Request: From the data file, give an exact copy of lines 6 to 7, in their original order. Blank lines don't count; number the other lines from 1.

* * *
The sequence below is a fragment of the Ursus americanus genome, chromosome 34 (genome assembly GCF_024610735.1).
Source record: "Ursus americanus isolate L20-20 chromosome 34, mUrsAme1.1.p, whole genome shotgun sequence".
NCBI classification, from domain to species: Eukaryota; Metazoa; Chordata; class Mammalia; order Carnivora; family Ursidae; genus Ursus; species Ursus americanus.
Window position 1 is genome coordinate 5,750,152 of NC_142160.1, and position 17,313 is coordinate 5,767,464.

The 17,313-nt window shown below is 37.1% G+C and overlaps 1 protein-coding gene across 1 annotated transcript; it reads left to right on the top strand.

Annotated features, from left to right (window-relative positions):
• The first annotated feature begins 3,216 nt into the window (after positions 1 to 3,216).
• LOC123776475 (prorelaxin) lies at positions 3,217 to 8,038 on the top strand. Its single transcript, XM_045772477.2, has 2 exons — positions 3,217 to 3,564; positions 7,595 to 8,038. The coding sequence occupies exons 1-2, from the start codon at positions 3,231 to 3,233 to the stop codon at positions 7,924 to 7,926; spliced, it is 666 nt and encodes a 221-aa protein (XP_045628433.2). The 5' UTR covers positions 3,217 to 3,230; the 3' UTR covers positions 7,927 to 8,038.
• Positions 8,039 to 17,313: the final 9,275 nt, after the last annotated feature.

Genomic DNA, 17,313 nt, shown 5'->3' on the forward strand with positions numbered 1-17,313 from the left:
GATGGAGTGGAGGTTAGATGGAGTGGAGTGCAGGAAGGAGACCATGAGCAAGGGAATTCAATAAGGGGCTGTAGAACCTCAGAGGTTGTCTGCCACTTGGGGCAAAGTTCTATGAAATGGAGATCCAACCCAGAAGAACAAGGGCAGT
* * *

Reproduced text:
Annotated features, from left to right (window-relative positions):
• The first annotated feature begins 3,216 nt into the window (after positions 1 to 3,216).